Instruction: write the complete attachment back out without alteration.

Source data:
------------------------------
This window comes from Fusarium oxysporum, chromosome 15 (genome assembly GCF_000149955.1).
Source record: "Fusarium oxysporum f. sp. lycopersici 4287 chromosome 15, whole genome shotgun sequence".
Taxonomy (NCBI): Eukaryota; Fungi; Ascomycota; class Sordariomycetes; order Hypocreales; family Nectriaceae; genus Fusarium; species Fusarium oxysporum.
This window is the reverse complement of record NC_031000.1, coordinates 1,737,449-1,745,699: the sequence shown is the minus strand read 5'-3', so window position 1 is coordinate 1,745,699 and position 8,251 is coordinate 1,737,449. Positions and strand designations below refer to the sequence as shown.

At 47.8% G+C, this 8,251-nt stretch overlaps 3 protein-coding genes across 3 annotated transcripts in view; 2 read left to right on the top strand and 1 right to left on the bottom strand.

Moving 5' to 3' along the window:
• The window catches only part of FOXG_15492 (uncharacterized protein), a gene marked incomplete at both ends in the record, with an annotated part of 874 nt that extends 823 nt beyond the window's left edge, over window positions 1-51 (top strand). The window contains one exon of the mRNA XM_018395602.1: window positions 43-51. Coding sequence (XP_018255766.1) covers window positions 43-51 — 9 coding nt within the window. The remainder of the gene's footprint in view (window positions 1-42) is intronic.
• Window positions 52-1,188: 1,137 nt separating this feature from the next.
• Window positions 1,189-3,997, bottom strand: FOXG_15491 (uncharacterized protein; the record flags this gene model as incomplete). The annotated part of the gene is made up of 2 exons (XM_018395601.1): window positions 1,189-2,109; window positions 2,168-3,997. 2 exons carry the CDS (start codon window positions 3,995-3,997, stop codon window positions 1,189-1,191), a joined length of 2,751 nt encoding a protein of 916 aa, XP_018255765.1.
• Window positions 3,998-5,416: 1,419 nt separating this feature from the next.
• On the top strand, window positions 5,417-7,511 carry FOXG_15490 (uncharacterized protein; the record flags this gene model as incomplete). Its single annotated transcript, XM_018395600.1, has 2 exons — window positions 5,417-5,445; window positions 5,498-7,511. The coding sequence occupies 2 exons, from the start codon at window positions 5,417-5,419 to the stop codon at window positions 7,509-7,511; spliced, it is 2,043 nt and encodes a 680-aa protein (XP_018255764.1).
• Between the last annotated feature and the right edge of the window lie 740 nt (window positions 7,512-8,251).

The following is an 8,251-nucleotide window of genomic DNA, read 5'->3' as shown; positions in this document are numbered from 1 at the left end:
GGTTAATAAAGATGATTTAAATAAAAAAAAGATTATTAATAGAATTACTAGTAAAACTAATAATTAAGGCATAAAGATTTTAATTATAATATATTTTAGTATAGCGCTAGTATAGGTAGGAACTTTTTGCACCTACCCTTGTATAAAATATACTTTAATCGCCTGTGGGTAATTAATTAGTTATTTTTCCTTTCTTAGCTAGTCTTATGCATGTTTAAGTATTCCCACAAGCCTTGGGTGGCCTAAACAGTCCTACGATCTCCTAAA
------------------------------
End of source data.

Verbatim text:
This window comes from Fusarium oxysporum, chromosome 15 (genome assembly GCF_000149955.1).
Source record: "Fusarium oxysporum f. sp. lycopersici 4287 chromosome 15, whole genome shotgun sequence".
Taxonomy (NCBI): Eukaryota; Fungi; Ascomycota; class Sordariomycetes; order Hypocreales; family Nectriaceae; genus Fusarium; species Fusarium oxysporum.
This window is the reverse complement of record NC_031000.1, coordinates 1,737,449-1,745,699: the sequence shown is the minus strand read 5'-3', so window position 1 is coordinate 1,745,699 and position 8,251 is coordinate 1,737,449. Positions and strand designations below refer to the sequence as shown.

At 47.8% G+C, this 8,251-nt stretch overlaps 3 protein-coding genes across 3 annotated transcripts in view; 2 read left to right on the top strand and 1 right to left on the bottom strand.

Moving 5' to 3' along the window:
• The window catches only part of FOXG_15492 (uncharacterized protein), a gene marked incomplete at both ends in the record, with an annotated part of 874 nt that extends 823 nt beyond the window's left edge, over window positions 1-51 (top strand). The window contains one exon of the mRNA XM_018395602.1: window positions 43-51. Coding sequence (XP_018255766.1) covers window positions 43-51 — 9 coding nt within the window. The remainder of the gene's footprint in view (window positions 1-42) is intronic.
• Window positions 52-1,188: 1,137 nt separating this feature from the next.
• Window positions 1,189-3,997, bottom strand: FOXG_15491 (uncharacterized protein; the record flags this gene model as incomplete). The annotated part of the gene is made up of 2 exons (XM_018395601.1): window positions 1,189-2,109; window positions 2,168-3,997. 2 exons carry the CDS (start codon window positions 3,995-3,997, stop codon window positions 1,189-1,191), a joined length of 2,751 nt encoding a protein of 916 aa, XP_018255765.1.
• Window positions 3,998-5,416: 1,419 nt separating this feature from the next.
• On the top strand, window positions 5,417-7,511 carry FOXG_15490 (uncharacterized protein; the record flags this gene model as incomplete). Its single annotated transcript, XM_018395600.1, has 2 exons — window positions 5,417-5,445; window positions 5,498-7,511. The coding sequence occupies 2 exons, from the start codon at window positions 5,417-5,419 to the stop codon at window positions 7,509-7,511; spliced, it is 2,043 nt and encodes a 680-aa protein (XP_018255764.1).
• Between the last annotated feature and the right edge of the window lie 740 nt (window positions 7,512-8,251).

The following is an 8,251-nucleotide window of genomic DNA, read 5'->3' as shown; positions in this document are numbered from 1 at the left end:
GGTTAATAAAGATGATTTAAATAAAAAAAAGATTATTAATAGAATTACTAGTAAAACTAATAATTAAGGCATAAAGATTTTAATTATAATATATTTTAGTATAGCGCTAGTATAGGTAGGAACTTTTTGCACCTACCCTTGTATAAAATATACTTTAATCGCCTGTGGGTAATTAATTAGTTATTTTTCCTTTCTTAGCTAGTCTTATGCATGTTTAAGTATTCCCACAAGCCTTGGGTGGCCTAAACAGTCCTACGATCTCCTAAA